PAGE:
2017-08-17 / Front Page

Court Rules on Touro Synagogue Ownership

By Brooke Constance White

An appellate court in Massachusetts recently overturned a U.S. District Court ruling about who ultimately owns the oldest synagogue in America.

The U.S. First Circuit Court of Appeals in Boston issued a decision on Aug. 2 that the Touro Synagogue building in Newport is owned by New York City-based Shearith Israel rather than Jeshuat Israel, the congregation that has been worshiping there for more than 100 years.

In the 21-page decision, Justice David H. Souter, a retired associate justice of the U.S. Supreme Court, stated that, according to a lease dating back to 1903, Congregation Shearith Israel owns the building, fixtures and land located at 85 Touro St. in Newport.

As previously reported by Newport This Week, the case opened in 2012 after Touro’s Congregation Jeshuat Israel began experiencing financial difficulties and sought to sell one of two pairs of 18th-century silver ceremonial bells, called “rimonim.” Proceeds were to be put in an irrevocable endowment, with the interest maintaining the synagogue and ensuring the continuation of services.

The Newport congregation worked with Christie’s Auction House to find a buyer and accepted a $7.4 million offer from the Museum of Fine Arts in Boston. Once the New York congregation discovered the plan to sell the rimonim, it objected, claiming ownership of the property and thus the rimonim. A lawsuit filed by the Newport congregation followed.

The two congregations are interwoven in many ways, dating back to the early 1800s, when most Jews left Newport fearing persecution stemming from the American Revolution. The synagogue closed, and the ownership and management of the property, building and contents transferred to the New York congregation.

When Jews re-established worship in Newport in the late 1800s, the New York congregation sent the contents back, including the bells recently at issue. The Newport congregation signed a lease in 1903 to rent the synagogue from the New York congregation for a nominal sum of $1 per year, and that arrangement played into the controversy.

A 2001 agreement made among three parties, the Newport congregation, a supportive organization known as the Society of Friends of Touro Synagogue, and the National Trust for Historic Preservation, describes the Newport congregation as having "possession of the site through a lease with Congregation Shearith Israel as owner,” confirming that the Newport congregation had no legal claim beyond that of a holdover tenant under the terms of the 1903 lease, as formally renewed in 1908.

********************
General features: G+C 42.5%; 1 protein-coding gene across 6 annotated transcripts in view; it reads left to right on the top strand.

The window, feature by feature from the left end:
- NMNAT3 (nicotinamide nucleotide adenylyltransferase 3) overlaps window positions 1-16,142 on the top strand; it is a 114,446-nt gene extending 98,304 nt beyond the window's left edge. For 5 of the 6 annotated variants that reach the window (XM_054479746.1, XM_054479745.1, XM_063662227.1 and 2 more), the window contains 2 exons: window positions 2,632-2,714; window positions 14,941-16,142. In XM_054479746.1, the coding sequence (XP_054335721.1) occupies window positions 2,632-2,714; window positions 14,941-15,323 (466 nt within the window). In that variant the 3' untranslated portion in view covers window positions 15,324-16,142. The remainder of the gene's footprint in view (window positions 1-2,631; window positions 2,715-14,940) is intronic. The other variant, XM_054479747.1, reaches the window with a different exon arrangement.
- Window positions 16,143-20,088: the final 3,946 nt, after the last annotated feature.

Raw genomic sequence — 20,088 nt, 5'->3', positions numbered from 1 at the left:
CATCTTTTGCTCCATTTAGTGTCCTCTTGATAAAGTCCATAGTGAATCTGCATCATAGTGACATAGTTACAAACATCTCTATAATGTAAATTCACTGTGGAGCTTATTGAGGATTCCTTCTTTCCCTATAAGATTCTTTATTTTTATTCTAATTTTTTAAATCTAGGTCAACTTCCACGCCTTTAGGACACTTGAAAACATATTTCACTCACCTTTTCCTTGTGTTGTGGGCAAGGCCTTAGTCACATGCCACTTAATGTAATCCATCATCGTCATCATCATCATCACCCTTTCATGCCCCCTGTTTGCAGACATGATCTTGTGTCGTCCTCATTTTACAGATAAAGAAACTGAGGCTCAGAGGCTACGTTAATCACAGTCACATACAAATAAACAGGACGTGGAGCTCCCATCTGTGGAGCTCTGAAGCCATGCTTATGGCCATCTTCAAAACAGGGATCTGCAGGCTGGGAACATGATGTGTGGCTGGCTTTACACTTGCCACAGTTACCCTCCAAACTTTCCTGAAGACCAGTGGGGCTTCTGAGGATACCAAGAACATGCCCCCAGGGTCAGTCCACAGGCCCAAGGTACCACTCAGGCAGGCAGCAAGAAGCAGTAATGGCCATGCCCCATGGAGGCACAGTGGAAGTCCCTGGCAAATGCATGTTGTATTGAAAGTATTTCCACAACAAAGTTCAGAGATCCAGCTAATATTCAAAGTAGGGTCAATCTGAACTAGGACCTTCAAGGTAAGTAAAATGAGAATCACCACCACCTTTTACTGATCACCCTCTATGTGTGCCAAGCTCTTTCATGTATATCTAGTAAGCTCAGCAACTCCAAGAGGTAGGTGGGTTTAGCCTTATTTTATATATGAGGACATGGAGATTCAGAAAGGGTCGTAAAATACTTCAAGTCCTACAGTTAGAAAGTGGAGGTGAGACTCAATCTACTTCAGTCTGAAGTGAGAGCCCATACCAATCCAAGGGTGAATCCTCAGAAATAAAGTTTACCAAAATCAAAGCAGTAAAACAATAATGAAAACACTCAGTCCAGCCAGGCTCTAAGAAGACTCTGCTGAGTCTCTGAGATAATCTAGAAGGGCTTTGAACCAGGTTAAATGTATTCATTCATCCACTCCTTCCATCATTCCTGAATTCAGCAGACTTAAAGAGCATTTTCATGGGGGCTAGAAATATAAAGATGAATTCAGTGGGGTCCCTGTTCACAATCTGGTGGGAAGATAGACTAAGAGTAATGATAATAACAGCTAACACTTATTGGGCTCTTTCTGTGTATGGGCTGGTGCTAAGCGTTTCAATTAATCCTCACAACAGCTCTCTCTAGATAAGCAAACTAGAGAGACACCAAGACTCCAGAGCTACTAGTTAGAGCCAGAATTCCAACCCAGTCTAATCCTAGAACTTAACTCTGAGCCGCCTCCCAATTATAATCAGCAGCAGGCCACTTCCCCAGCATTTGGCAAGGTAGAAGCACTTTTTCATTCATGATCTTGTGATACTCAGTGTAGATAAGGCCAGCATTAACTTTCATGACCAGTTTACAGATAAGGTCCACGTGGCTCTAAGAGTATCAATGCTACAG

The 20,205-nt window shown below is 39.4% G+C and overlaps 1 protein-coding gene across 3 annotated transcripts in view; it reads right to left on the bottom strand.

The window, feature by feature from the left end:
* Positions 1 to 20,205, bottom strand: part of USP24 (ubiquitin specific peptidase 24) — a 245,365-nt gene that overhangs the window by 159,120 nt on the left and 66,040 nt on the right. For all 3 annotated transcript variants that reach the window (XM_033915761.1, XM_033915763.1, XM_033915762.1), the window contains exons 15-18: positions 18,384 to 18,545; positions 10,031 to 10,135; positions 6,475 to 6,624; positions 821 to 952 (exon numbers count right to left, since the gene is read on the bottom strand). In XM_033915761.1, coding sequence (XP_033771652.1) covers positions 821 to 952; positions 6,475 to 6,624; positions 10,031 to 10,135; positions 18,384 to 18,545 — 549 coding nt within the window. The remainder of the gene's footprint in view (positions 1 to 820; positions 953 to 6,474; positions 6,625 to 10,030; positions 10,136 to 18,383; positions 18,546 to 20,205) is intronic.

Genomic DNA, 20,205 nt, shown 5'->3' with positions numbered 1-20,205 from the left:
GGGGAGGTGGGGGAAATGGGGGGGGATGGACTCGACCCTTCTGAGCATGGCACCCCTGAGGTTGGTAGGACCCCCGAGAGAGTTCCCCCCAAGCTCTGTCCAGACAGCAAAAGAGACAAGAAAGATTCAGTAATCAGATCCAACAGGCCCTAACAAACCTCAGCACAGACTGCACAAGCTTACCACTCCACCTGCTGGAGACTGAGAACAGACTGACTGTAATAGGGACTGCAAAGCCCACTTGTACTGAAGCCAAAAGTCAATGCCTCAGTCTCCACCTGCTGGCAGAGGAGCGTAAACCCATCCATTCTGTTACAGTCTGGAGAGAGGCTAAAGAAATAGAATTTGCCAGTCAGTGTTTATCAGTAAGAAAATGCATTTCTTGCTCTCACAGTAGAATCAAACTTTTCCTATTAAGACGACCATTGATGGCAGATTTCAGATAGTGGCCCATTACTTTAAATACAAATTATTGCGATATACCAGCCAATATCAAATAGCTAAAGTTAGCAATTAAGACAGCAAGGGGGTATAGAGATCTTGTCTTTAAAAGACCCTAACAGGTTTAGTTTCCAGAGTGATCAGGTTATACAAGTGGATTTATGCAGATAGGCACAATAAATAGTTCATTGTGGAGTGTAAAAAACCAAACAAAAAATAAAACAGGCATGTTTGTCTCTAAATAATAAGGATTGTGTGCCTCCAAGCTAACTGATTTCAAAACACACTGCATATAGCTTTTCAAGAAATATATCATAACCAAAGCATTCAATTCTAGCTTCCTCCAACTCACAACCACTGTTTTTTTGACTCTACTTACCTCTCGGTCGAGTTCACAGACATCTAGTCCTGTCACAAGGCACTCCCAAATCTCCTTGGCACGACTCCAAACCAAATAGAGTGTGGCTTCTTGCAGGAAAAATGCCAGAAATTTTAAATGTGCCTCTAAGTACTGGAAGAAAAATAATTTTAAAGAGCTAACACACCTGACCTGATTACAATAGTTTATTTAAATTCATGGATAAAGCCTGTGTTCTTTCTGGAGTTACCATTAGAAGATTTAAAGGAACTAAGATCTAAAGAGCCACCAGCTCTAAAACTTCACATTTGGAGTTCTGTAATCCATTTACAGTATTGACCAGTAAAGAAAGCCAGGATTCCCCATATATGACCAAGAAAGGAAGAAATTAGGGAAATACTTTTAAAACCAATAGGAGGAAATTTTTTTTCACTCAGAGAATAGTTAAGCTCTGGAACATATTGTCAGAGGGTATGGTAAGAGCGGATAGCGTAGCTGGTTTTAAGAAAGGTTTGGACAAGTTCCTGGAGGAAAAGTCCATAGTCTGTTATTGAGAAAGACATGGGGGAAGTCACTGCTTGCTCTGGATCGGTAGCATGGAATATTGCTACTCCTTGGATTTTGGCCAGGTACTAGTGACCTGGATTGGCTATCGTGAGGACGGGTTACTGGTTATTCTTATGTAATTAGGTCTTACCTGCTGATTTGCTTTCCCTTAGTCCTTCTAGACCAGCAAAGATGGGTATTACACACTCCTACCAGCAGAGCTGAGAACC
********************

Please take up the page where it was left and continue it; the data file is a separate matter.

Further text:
According to Souter’s ruling, however, although “there was an allusion to personal property in [the Newport congregation’s] obligations to the other two parties to protect and conserve ‘the related collections in its ownership, possession or control,’ no object was mentioned as being within any of the three categories, and nothing can be inferred from this provision about the ownership of the rimonim.”

Louis Solomon, attorney for the New York congregation, said his client is gratified that the appeals court looked at the case so thoroughly and ended up correcting the district court’s previous ruling.

“Now we’re hoping that these two congregations can put this behind them because there is so much more that we have in common than apart,” Solomon said in a phone interview after the ruling. “We want to move forward harmoniously and we have been waiting to hear from the Newport congregation. We’ve offered up several olive branches of peace.”

According to Solomon, the Newport congregation wants to ask for an extension to continue litigation, which is their right as a litigant, but will simply delay the process.

“We need to experience healing now,” he said. “It’s been five years and we need to get back to the business of serving Jews and people of faith in America.”

Until the Newport congregation sued for ownership, Solomon said the New York congregation sought to “preserve the Touro Synagogue as an active house of worship.” With the new ruling, it will continue in that role.

Attorney Gary P. Naftalis, counsel for Congregation Jeshuat Israel, said his client is disappointed in the ruling and will be petitioning for a rehearing.

“We remain committed to preserving Touro Synagogue, the oldest synagogue and the cradle of religious liberty in the United States, as a place of public worship for Jews and to safeguarding the rights of Jeshuat Israel, the Congregation that has prayed at and protected Touro for over a century,” Naftalis said in an email to Newport This Week.

Visit newportthisweek.com to read more background on the dispute.

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